We are off to see Nunkie Productions (https://www.nunkie.co.uk/) touring show of “Gravest Fears” as part of their M R James Project, spreading ghost stories through the land; those wonderous things that thankfully don’t ever die. The show is in association with the Enable Us Project at the University of Sheffield (https://performancevenues.group.shef.ac.uk/enable-us/) which has been showing some excellent shows as part of it’s programme.
Our return to the University of Sheffield Drama Studio is a suitable one for this show as the venue isn’t too much of a behemoth, open space that could (without modification) leave you feeling on the outside. This is a contained show that is helped by you feeling you are in the room with the narrator as if in modest urban townhouse.
Gravest Fears is a show structured around two stories from M R James which are narrated by Robert Lloyd Parry. Parry looks the part and has considerable pedigree in this department having playing him for Mark Gatiss’ BBC2 documentary and having performer and reported on across teh United States. As he sits in the chair he has the feeling of a storyteller comfortable in his own domain, yet portrayals the slight unease at the subjects of the stories well. He pour his spirits next to his table festooned with picture frames and other paraphenalia of a man of antiquary and delivers the stories true to that of a seasoned storyteller, not just someone reading from a page. There is a light the actor and the table, and little else needed here; the listener has to imagine the goings on much like they were reading the book themselves.
The first story is “The Stalls of Barchester”. Parry here is performing as the scholar Dr Black who is looking through an old diary and other assorted pieces from Dr Haynes, an Archdeacon who died at the Barchester Cathedral approximately 50 years ago (to the early 1800s). Once the evidence starts getting read, the reconstruction of events begins and what initially seems like the unlucky death of a previous Archdeacon, becomes something with a much creepier undertone.
Firstly, Parry certainly suits the part. “The Stalls of Barchester” is a story that in particular that highlights M R James’ scholarly interests and his family involvement in the church setting. Parry brings this element to the fore in his characterisation with his quiet enthusiasm for finding the 1814 records and a kind of driving mix of agnosticism of circumstance and the academic air of someone who wants to study the phenomena in front of their eyes and apply reason. The actor also carries the slightly dry love of the details, facts and biblical references you would expect to be close to M R James. The strength of this story for us is the little elements that hint at a pervading folk horror, the memories in our environment (here the Hanging Tree and intentions of the wood carver). The notion that one’s own moral failings causes Dr Haynes to be at the mercy of these strange circumstances is interesting and reminds a lot of the morality at the centre of fairy tales and the Old Testament.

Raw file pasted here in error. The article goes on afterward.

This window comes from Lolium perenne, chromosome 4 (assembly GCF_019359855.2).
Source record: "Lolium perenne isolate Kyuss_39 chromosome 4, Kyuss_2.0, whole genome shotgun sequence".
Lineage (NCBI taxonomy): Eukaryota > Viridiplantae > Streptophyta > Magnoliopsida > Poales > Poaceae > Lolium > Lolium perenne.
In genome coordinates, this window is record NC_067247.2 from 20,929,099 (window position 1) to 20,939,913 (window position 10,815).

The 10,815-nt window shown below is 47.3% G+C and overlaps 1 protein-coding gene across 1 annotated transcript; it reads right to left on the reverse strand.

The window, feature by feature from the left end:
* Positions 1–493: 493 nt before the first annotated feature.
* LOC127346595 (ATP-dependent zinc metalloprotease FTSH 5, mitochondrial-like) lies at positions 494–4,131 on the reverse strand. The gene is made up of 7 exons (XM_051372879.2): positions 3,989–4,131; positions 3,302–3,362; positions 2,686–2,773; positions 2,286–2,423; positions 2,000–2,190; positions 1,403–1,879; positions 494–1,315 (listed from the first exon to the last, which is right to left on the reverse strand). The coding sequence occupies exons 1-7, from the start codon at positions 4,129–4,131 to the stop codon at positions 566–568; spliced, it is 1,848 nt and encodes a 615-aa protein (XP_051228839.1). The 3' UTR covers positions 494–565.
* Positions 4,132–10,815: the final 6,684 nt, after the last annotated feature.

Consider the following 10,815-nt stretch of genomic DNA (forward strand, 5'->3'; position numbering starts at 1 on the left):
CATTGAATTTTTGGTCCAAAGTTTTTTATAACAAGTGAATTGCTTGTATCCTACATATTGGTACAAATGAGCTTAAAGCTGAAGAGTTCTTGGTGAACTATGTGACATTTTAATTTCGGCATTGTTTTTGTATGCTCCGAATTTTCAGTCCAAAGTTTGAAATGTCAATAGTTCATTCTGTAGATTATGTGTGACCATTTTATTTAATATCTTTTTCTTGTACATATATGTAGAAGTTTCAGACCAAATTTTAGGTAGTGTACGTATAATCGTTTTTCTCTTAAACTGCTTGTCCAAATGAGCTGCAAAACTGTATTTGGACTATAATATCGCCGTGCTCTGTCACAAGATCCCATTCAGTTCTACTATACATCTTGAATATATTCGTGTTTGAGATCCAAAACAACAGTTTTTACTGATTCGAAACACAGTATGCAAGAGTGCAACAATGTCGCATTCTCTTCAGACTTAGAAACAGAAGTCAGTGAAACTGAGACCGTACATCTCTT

Next there is “An Episode of Cathedral History”. This story looks at a mysterious tomb that is discovered in the church in the background to a plot where the Archdeacon Burscrough is forcing through renovation to Southminster Cathedral in line with a Gothic Revival style. This one shows the range of Parry as he inhabits the characters of the everyday verger (Mr Worby) both as his adult self and as a child getting up to mischief (and seeing more than he should) as well as a rather bullheaded, pompous Archdeadon Burscrough and a historian husband-wife team that go to write up the progress of the renovation. Parry gets into the spirit of things and lingers quite well in the right places such as where we peer into a coffin, look in the darkness or feel the pure disbelief of Worby’s father at what is seen. This story is the more pacy and immediate of the two.
It is a good idea to arrange the stories in this fashion. The “Stalls of Barchester” is like a details-heavy reflection of M R James mind and life with it already happening and the main character investigating like M R James himself looking into old literary sources. The second story is you discovering things as they enfold, a larger set of characters, and plenty to energise the audience as the tension grows; it is effective being after the intermission.
In summary, this performance brings to mind exactly the atmosphere and method of delivery that M R James would have intended and desired. It does not have the flash of elaborate set-pieces or technology, multiple actors or extensive attempts to rework the content in new ways; but it doesn’t need to. To say it is simply telling a story isn’t really doing it justice. It’s focus on the narrator allows the audience to imagine with their inner eye the horror, and Parry’s role as the gatekeeper to this old time horror on this wet and cold night is the perfect one.